Water-glass is much used in Germany for architectural purposes and decorative art. It is a silicate of potash, which, if once allowed to dry, cannot be again dissolved save by superheated steam or very prolonged boiling, but in the gelatinous form, like size, is easily soluble in hot water. Applied as a wash to the soft stone used for architectural decorative work and the tracery of windows, it preserves it from the disintegrating action of the weather, almost without altering its colour or appearance; while for inner wall-surfaces, it constitutes a non-absorbent and therefore washable coat perfectly impervious to damp. Like distemper, it may be employed as a medium or vehicle for colour, and if mineral pigments only are used, and it is laid on a freshly-prepared surface of plaster or cement, it sinks in. producing a perfect fresco painting. The great works of Kaulbach on the walls of the museum at Berlin, and of the Pinakothek at Munich. are frescoes in water-glass, and imperishable. If the glass be dissolved with little water and used hot, the effect closely resembles that of encaustic tiles or enamel. The various application- of water-glass, alike for sanitary and decorative purposes, deserve more attention than they have yet received. There is also a soda silicate, more easily obtainable in this country, and convenient for some purposes, but from its far greater solubility little superior to ordinary distemper.
Most of the mural paintings in old churches, etc, though commonly called frescoes, are really paintings in distemper, perhaps treated with a dressing of wax for their better preservation. True frescoes are rare; in them the colours, necessarily mineral, are ground fine, mixed with water or milk of lime, and laid on a freshly-prepared surface of plaster, with which they become incorporated while it is still moist. Only a small surface can thus be painted at a time, and ones finished no subsequent touching-up or alteration is possible. Unlike distemper, the work is practically imperishable.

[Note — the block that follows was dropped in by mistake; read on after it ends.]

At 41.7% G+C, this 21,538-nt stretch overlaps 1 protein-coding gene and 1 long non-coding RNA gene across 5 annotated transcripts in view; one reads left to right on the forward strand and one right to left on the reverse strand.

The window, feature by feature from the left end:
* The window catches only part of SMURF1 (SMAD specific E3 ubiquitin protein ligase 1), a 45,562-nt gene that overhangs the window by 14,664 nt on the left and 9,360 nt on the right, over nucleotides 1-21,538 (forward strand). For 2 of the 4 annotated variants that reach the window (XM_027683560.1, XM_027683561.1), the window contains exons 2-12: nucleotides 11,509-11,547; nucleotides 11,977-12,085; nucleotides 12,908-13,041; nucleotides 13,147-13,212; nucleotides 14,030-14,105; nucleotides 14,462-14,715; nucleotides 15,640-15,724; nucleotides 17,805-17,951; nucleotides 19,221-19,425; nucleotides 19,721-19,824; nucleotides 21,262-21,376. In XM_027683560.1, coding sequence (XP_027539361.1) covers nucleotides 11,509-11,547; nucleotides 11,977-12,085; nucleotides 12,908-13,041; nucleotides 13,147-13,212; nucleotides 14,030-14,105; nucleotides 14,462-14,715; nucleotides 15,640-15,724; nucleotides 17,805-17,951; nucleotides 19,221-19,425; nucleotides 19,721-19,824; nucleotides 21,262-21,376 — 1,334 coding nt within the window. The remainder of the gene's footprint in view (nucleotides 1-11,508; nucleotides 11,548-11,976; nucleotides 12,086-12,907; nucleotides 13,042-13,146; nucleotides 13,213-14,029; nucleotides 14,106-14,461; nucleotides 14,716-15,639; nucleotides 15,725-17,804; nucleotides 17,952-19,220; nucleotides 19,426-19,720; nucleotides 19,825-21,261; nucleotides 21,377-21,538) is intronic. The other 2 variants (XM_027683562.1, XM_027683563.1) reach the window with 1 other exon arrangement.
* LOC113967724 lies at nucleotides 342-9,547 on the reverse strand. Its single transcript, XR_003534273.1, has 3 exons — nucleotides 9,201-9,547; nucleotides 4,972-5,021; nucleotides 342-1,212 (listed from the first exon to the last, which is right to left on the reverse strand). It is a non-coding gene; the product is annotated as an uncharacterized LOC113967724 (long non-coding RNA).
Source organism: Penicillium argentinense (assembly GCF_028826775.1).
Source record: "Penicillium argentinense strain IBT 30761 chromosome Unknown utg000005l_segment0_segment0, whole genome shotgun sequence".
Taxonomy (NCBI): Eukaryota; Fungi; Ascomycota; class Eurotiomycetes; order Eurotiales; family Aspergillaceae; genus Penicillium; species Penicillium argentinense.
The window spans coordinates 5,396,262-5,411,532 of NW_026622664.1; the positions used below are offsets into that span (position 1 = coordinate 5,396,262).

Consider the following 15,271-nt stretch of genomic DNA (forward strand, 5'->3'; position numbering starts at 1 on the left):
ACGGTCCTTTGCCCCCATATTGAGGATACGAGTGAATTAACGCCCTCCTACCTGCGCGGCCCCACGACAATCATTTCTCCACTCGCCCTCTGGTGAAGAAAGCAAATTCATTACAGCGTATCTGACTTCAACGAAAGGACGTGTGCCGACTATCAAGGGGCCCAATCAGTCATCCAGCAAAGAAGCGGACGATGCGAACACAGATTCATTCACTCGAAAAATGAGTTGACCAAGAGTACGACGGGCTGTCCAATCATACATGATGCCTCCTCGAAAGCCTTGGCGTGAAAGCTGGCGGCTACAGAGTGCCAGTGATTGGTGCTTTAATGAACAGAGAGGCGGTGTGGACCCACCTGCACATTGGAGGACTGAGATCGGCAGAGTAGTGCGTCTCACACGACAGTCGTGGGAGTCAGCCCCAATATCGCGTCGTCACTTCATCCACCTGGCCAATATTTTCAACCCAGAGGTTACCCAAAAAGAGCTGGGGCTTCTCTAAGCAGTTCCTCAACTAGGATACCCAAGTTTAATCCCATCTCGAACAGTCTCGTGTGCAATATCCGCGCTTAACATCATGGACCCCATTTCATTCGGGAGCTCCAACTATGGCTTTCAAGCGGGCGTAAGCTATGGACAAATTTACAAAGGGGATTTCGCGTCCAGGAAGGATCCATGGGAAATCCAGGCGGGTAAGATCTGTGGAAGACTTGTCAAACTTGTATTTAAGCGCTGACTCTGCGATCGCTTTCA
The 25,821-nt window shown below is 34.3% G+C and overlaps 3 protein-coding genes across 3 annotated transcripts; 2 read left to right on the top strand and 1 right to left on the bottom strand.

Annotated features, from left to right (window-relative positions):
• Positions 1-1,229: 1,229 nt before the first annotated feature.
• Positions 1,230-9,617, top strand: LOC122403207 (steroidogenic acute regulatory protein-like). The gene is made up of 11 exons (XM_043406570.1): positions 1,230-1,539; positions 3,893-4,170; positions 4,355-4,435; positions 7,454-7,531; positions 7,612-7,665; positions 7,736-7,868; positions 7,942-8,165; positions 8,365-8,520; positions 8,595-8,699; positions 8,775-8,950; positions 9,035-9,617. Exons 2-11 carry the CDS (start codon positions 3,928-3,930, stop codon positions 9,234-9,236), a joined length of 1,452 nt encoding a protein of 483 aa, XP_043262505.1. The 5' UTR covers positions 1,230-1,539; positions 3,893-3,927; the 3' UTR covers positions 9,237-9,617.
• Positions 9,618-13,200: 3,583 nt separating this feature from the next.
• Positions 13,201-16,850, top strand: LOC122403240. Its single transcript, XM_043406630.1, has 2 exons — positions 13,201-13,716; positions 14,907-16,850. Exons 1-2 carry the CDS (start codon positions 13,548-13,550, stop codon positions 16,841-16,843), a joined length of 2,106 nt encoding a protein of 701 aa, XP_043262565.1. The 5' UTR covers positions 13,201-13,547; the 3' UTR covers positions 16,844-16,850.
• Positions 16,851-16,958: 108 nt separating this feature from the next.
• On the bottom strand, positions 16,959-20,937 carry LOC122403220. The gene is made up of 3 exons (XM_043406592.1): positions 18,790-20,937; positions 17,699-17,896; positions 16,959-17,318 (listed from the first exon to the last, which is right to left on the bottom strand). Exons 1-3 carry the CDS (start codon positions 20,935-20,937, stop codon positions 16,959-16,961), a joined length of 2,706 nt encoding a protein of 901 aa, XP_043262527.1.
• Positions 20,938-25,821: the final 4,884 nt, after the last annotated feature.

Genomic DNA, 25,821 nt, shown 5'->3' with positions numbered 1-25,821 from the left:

Oil-painting is the very best covering for walls of halls, dining-rooms, libraries, and indeed of all others. It is, however, rarely used for bedrooms, for which it would seem, on sanitary grounds, to be specially adapted, since in the event of infectious diseases occurring in the family, no stripping of the walla will be required, washing with corrosive sublimate, or even with soap and water, being sufficient for complete disinfection. Paint is absolutely impervious and non-ahaorU'iit. and easily washed. There is no danger to be feared from the use of poisonous pigments, since, unlike distemper, paint does not rub off.
The use of coloured wall-papers, though known in China from time immemorial, probably had its origin in Europe in the endeavour to find a cheap substitute for the costly tapestries which in the middle ages had taken the place of the mural paintings of the Greeks and Romans, or for the painted canvas hangings which were in vogue from the fifteenth to the seventeenth centuries. But though they have long been almost universally employed, they are, with a few exceptions of recent introduction, open to serious objections. Absorbent of moisture, retentive of dust and dirt, to say nothing of occasional infection, and (unless varnished) incapable of being washed, common wall-papers are in the highest degree in sanitary. The "flock-papers", in which shoddy dust is made to adhere more or less to the surface of patterns printed in glue, are undoubtedly the worst; happily they have of late years gone much out of favour. The pigments used are of various kinds, many of the mineral colours being poisonous; but if the surface be glazed or varnished, there is little danger to be feared from preparations of lead, cadmium, & c. It is, however, quite otherwise with the volatile compounds of mercury, antimony, and arsenic, the last being by far the most hurtful, and, formerly at any rate, most extensively employed.